Early childhood education advocates are suggesting new ways for the state to fund prekindergarten — by bringing in investments from local communities and corporations.

In a new report released Tuesday by the Indiana University Public Policy Institute and Early Learning Indiana, advocates recommended the state look into tax credit scholarships, social impact bonds, food and beverage tax revenues, or local referendums to pay for expanded pre-K access.

“I don’t think it should be shouldered just by the government or by the private sector alone,” said Madeleine Baker, CEO of the Early Childhood Alliance in Fort Wayne, who co-chaired the report’s advisory board. “I think there needs to be partnership across the board. Everybody has to have skin in the game.”

Tuesday’s report kicks off a renewed campaign to expand early childhood education in Indiana, which is shaping up to be a budget battle in the upcoming legislative session that starts in January.

It could be fairly easy for the state to launch tax credit scholarships for pre-K programs, since Indiana already spends $14.5 million on the school choice strategy. Businesses and individuals receive a 50 percent tax credit on donations to scholarship funds for students from low- and middle-income families to cover the cost of private school tuition in grades K-12.

With social impact bonds — often called “Pay for Success” models — private investors contract with the government to provide money up-front for early childhood initiatives, which is paid back if the programs are successful. Illinois, along with Idaho and Utah, uses the strategy.

Passing a local property tax increase or an option income tax is an increasingly popular option for funding early childhood education with long-term revenue. But raising taxes is a tough sell in Indiana, and likely more so in the state’s rural areas.

An effort to pass a local referendum for early childhood education in Indiana has failed before. In Columbus, voters refused to back a referendum in 2012 that would have supported a public-private partnership widely pointed to as a success.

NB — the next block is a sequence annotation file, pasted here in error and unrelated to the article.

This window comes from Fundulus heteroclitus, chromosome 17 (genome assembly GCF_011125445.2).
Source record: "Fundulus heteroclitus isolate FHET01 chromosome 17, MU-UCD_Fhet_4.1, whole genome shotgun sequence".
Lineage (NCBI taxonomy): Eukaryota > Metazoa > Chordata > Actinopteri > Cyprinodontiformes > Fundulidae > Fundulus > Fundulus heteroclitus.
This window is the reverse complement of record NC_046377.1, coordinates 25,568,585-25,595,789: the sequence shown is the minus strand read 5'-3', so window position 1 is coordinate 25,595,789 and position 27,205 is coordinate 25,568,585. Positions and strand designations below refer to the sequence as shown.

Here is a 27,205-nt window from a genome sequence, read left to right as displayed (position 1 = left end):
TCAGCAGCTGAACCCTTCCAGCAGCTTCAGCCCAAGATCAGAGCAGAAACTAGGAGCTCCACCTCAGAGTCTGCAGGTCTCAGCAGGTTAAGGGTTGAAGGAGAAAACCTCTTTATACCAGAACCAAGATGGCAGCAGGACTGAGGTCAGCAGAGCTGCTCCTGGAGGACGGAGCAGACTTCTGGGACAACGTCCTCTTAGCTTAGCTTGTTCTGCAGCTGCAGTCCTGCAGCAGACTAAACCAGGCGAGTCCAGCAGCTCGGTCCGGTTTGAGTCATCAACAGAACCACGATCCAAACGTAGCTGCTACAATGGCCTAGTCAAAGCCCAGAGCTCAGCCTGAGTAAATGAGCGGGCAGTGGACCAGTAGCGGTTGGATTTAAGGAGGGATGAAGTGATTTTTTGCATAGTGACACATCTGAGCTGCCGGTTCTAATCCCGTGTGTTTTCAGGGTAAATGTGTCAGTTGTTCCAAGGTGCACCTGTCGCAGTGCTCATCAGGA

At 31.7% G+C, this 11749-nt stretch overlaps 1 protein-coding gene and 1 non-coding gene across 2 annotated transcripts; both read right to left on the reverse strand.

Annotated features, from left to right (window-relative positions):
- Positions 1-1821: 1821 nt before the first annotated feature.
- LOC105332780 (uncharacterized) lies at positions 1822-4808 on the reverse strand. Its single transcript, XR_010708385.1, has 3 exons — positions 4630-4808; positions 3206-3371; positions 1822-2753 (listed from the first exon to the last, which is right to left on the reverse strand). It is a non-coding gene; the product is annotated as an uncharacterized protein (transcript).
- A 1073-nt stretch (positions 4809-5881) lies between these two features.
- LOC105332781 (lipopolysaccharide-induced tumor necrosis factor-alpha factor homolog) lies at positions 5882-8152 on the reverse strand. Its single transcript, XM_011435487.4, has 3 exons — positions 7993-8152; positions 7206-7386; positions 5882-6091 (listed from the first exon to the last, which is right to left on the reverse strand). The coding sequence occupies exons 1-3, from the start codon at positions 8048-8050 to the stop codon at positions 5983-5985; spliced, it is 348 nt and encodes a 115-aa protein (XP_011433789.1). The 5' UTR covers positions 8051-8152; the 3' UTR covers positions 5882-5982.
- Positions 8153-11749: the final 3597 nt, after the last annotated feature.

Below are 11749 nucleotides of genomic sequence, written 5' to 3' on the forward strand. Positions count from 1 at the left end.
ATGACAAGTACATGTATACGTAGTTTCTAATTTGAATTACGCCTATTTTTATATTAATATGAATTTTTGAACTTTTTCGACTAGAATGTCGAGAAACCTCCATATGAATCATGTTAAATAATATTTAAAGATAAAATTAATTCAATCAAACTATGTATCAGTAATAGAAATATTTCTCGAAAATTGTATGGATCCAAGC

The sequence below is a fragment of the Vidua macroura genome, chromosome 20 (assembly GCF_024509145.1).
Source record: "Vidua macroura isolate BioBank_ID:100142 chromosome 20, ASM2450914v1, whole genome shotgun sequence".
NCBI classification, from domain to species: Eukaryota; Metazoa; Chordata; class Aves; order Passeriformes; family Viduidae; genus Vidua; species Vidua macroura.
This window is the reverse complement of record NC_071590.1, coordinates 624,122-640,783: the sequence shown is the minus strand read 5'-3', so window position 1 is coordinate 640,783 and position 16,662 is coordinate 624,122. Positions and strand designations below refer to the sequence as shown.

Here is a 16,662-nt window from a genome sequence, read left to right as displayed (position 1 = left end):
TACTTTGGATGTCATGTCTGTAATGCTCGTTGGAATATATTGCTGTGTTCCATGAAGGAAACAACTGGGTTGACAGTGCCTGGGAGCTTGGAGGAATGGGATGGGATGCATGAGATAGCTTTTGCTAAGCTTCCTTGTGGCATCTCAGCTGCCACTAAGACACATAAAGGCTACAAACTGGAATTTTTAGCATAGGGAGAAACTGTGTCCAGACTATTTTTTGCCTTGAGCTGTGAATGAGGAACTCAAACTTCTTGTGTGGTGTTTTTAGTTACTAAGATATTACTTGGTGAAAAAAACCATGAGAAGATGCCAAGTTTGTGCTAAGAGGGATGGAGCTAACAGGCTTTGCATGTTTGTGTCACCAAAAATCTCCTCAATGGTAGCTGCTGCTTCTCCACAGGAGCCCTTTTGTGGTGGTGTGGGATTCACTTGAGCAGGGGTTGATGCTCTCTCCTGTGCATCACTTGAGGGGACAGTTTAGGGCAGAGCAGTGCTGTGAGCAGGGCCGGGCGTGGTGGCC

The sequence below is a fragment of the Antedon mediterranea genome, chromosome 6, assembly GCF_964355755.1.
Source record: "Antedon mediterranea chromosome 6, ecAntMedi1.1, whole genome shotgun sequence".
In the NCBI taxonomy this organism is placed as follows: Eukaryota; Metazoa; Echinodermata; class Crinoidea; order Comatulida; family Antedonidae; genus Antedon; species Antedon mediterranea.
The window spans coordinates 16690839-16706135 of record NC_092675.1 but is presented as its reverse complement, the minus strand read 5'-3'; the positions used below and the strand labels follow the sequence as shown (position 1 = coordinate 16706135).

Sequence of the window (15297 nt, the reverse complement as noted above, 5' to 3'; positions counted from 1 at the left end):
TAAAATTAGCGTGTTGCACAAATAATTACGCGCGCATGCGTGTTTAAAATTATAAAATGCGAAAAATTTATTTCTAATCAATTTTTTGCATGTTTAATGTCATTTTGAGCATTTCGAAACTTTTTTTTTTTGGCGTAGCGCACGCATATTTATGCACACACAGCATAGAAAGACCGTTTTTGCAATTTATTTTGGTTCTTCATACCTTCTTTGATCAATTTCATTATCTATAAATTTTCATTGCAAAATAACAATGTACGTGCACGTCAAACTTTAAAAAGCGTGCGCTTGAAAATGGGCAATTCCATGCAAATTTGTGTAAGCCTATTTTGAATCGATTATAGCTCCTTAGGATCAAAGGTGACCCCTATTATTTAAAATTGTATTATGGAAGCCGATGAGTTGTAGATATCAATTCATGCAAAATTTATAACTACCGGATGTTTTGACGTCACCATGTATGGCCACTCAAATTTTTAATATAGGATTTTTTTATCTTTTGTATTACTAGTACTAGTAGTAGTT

The other new ideas for funding streams — tax credit scholarships and social impact bonds — also come with trade-offs, said Bruce Atchison, principal of early learning for the Education Commission of the States.

“If you have a big corporation that’s going to put half a million dollars into that, that’s great,” Atchison said. “But when the corporation moves from the state or has a downturn in profits, it might not be so willing. So the long-term sustainability of the social impact bond piece becomes a concern.”

While the report did not include a big-picture estimate for how much more money the state should spend on pre-K, it did put a price tag on the cost of not investing in early childhood.

Employers in Indiana lose $1.8 billion each year from workers taking time off or leaving their jobs because of child care issues, the report said. Those absences are equivalent to losing 31,000 full-time employees and result in costs to businesses for paying for parents’ time off, hiring and training new workers, and paying for overtime or temporary workers.

The report also said the state loses $1.1 billion in economic activity each year from people reducing their spending if they lose out on wages because of child care issues.